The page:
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Taihu Lake Faces Algae Threat

A new algae outbreak could affect China's Taihu Lake, which supplies water to about 30 million people, as scattered algae belts have been detected, officials said on Wednesday.

Sporadic swathes of blue-green algae have been found in some southern parts of the lake, China's third-largest freshwater lake, but water intake sites have not been affected, the Taihu Basin Administration said.

The administration, which is under the jurisdiction of the Ministry of Water Resources, said an inspection on April 9 and 10 showed water quality near water intake sources was stable and water supplies were normal.

An algae outbreak in late May 2007 rendered tap water undrinkable for about 10 days, affecting more than one million residents in Wuxi City, Jiangsu Province. Jiangsu, Zhejiang and Shanghai get much of their water from Taihu.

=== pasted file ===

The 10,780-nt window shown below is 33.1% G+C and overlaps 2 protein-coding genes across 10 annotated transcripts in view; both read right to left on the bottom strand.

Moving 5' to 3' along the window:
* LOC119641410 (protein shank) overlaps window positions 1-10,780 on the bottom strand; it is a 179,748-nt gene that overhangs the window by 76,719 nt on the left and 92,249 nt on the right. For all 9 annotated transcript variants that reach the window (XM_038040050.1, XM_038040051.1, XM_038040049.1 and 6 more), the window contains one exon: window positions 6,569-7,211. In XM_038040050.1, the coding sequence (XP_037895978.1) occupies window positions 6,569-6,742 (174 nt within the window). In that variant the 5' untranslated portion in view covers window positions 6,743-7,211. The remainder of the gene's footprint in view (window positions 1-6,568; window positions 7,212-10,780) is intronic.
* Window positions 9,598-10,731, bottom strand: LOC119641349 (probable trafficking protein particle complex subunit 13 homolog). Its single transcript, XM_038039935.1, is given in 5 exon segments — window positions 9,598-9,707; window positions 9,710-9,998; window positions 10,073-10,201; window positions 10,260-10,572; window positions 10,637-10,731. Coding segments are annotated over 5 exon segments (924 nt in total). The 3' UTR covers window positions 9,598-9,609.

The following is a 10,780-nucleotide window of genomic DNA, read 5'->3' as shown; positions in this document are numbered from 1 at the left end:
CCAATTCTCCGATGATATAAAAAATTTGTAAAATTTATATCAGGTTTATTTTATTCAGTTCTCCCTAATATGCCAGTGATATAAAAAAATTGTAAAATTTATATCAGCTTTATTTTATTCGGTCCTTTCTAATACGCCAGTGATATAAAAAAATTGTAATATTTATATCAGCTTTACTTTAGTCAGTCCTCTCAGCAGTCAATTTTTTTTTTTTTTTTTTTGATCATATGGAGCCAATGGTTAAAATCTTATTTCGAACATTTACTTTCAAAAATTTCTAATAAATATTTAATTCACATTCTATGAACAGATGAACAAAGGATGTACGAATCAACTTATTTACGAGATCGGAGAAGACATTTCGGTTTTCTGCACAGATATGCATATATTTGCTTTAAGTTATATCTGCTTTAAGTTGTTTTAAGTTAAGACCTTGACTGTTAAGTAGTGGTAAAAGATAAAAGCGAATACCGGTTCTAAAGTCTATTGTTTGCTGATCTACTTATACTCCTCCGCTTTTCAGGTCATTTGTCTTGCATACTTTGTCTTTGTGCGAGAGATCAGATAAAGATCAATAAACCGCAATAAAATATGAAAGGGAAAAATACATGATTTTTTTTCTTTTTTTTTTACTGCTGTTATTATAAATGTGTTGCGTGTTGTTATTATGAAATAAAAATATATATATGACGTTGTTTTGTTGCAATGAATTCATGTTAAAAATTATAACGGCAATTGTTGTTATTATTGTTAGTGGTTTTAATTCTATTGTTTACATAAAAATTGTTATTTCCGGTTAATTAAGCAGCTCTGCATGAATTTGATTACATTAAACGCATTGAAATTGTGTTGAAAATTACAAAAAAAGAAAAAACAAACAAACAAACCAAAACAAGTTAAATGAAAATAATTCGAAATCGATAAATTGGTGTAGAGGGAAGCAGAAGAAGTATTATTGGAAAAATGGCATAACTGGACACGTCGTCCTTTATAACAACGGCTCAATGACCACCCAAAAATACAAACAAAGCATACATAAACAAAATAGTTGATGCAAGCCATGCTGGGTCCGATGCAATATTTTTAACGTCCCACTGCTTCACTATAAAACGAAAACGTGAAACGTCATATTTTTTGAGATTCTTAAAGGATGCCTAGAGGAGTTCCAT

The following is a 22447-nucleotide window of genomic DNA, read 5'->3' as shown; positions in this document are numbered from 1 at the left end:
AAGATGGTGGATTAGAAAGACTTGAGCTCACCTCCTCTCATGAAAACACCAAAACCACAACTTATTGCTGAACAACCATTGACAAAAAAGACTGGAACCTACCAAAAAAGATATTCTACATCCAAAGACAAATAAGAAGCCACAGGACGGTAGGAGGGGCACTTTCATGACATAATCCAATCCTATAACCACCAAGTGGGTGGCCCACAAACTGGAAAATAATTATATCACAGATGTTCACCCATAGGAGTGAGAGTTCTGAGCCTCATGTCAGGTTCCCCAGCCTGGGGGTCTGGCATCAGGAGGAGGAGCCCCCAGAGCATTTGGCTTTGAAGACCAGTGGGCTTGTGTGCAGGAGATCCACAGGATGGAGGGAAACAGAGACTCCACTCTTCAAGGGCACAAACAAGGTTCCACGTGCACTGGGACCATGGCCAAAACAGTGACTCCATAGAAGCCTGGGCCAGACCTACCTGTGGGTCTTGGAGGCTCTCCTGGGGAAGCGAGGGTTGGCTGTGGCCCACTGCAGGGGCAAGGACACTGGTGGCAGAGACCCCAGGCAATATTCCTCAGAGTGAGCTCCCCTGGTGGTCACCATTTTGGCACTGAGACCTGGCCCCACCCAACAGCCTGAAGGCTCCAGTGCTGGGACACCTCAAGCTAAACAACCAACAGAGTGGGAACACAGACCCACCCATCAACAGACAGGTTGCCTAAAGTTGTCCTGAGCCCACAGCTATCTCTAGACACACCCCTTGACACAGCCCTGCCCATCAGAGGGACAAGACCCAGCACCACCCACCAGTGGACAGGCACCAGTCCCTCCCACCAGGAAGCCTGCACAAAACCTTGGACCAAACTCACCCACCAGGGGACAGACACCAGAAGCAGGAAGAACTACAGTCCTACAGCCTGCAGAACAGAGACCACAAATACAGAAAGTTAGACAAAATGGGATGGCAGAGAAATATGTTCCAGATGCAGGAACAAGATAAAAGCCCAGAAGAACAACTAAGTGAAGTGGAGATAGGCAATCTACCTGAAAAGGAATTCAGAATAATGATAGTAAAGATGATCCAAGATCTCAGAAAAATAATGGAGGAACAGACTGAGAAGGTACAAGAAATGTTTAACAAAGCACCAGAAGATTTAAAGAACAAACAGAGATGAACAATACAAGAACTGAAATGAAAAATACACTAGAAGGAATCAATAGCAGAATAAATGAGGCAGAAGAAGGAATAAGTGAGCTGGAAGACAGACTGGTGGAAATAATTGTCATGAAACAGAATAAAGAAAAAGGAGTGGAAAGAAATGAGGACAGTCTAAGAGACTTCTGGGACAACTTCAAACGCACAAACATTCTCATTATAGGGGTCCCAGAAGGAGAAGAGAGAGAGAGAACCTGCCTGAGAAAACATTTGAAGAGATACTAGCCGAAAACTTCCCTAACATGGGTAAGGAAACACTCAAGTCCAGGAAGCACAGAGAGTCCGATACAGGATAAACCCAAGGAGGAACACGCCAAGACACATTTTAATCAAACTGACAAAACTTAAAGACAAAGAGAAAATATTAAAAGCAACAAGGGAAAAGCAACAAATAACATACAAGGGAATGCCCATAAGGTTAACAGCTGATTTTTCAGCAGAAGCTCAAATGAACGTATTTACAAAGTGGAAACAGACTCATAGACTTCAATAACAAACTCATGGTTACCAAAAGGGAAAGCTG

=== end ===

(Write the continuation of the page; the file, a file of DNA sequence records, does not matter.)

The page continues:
Qin Boqiang, a researcher with the Nanjing Institute of Geography and Limnology, part of the Chinese Academy of Sciences, said satellite monitoring showed blue algae began to appear in the west and south of the lake on April 3, showing that the lake had entered a sensitive period of annual algae outbreaks.

Jiangsu has stepped up emergency monitoring by provincial, city and county agencies and demanded better pollution control efforts.

Workers in Wuxi City have removed 190,000 tons of blue algae and one million cubic meters of silt from the lake, according to the local government.

High levels of nitrogen and phosphorus are believed to be major causes of algae outbreaks, which develop in water that is rich in organic matter.

(China Daily April 17, 2008)

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